The Christian and the Law (continued)
c. According to the New Testament, the Christian is "delivered from the law." This is the central argument of Romans 7. Any failure to see and accept it leads inevitably to that moral and spiritual defeat pictured so vividly later in the chapter. Those believers had not learned that "ye also are become dead to the law by the body of Christ" (v. 4), and that 'we are delivered from the law" (v. 6). Both verbs are in the aorist tense, pointing back to something done once for all. The same book sums up the argument in one irrefutable statement, "Christ is the end of the law for righteousness to everyone that believeth" (Romans 10:4). The Greek arrangement of the words here puts the word "end" first in the sentence. That is where the emphasis must be put - the end of the law has come for all believers in Christ. God says "end." Let there be no equivocation here. Either this is true or there is no salvation for sinners.
d. The conclusion must be that the law itself as law, for the Christian, has been "abolished." No one can read 2 Corinthians 3 with an unprejudiced attitude and not see that the writer is discussing the very center of the law of God with its "tables of stone." All this, so far as the Christian believer is concerned, has been "done away"; it has been "abolished". The same thing is set forth in Ephesians 2:15. "Having abolished in his flesh the enmity, even the law of commandments contained in ordinances." And again we read that "the handwriting of ordinances that was against us" has been blotted out, nailed to the Cross of Christ (Col. 2:14). In so doing, our blessed Lord spoiled the powers of darkness and triumphed over them. For the great accuser of the brethren and his hosts had found his base of operations in the law. Under the law he could rightly argue that we sinners deserved to be judged and forever doomed. But, thank God, all this is ended for the believer. Every penalty of the divine law has been paid, every demand of the law has been satisfied - not by us, but by the Lamb of God.
(Note: It has been argued by some that the above quoted texts refer only to the ceremonial element of the law and not the moral law. Here again I refer the reader back to my earlier argument for the unity of the divine law. Also, on Colossians 2:14, Peake says, "This distinction between the moral and ceremonial law has no meaning in Paul. The Law is a unity and is done away as a whole." On the clause "took it out of the way", he comments, "The change from aorist to perfect [tense] is significant as expressing the abiding character of the abolition." For the Christian there can be no "point of return" back to the law as law. On the clause "nailing it to his Cross," Peake adds, "When Christ was crucified, God nailed the Law to His Cross. Thus it, like the flesh, was abrogated, sharing His death. The bond therefore no longer exists for us").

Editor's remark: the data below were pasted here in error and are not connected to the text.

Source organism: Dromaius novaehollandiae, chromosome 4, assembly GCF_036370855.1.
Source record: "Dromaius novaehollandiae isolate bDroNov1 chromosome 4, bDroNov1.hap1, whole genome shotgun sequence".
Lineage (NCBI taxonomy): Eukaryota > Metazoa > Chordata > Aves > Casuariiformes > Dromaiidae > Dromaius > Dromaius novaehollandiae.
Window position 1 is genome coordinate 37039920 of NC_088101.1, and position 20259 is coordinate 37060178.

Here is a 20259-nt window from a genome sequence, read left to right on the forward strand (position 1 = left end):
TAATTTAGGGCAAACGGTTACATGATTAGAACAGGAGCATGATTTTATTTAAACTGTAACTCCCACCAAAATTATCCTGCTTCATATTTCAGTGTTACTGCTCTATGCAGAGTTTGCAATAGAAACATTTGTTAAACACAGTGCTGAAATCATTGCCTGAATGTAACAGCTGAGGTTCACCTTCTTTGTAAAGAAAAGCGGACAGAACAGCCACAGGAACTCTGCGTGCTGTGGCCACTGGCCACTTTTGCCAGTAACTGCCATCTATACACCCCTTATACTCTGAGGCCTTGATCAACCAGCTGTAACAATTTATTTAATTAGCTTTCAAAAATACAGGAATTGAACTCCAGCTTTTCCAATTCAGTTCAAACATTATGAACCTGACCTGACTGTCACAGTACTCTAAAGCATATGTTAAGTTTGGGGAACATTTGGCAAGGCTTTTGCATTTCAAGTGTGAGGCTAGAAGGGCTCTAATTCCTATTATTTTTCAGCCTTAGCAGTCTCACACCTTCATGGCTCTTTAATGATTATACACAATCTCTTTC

4. In what sense were God's people "under the law" in the Old Testament age? This is a question which will inevitably be raised at this point. And it is a legitimate question which should be answered.
a. Let us note that God had a people in Old Testament days and that this people was "under the law" from Sinai to Calvary. This is the substance of Paul's argument in Galatians 3:17-23. Speaking of that Old Testament people, with whom he himself had been associated, Paul writes, "But before [the] faith came, we were kept under the law" (v. 23).
b. Consider now that in these Old Testament days the phrase "under the law" could have had only two possible meanings - either "under the law" as a way of salvation, or "under the law" as a rule of life.
c. We can be certain that "under the law" in those days could not have meant a way of salvation. For nothing is taught that no one in any age could be saved by law keeping. "By the deeds of the law there shall not flesh be justified in his sight" (Romans 3:20). The entire fourth chapter of Romans is given to the proposition that both Abraham and David were saved by faith, not by law. With this possibility excluded, there is only this possible alternative: "Under the law" for these Old Testament people meant that they were under it as a rule of life.
d. Let us follow now the argument to its logical conclusion. The dispensational change from the Age of the Law to the Age of Grace does NOT mean that formerly sinners were saved by deeds of law whereas today they are saved by grace, for we have already seen that men could not be saved by law in any age! But it does mean that God's people in the former age were "under the law" as a rule of life, whereas today they are not "under the law" as a rule of life. Yet this is the very sense in which the legalistic theology of our day affirms that the law is still in force over the Christian believer!
What utter nonsense!! If their affirmation be true, then the distinction between being "under the law" and not being "under the law" has been canceled, and the Apostle Paul wasted his time writing the great books of Romans and Galatians, to say nothing of the other books which declare the vital importance of this distinction.
~Alva J. McClain~
(continued with # 16 - "Dangers of Putting Christians Under the Law")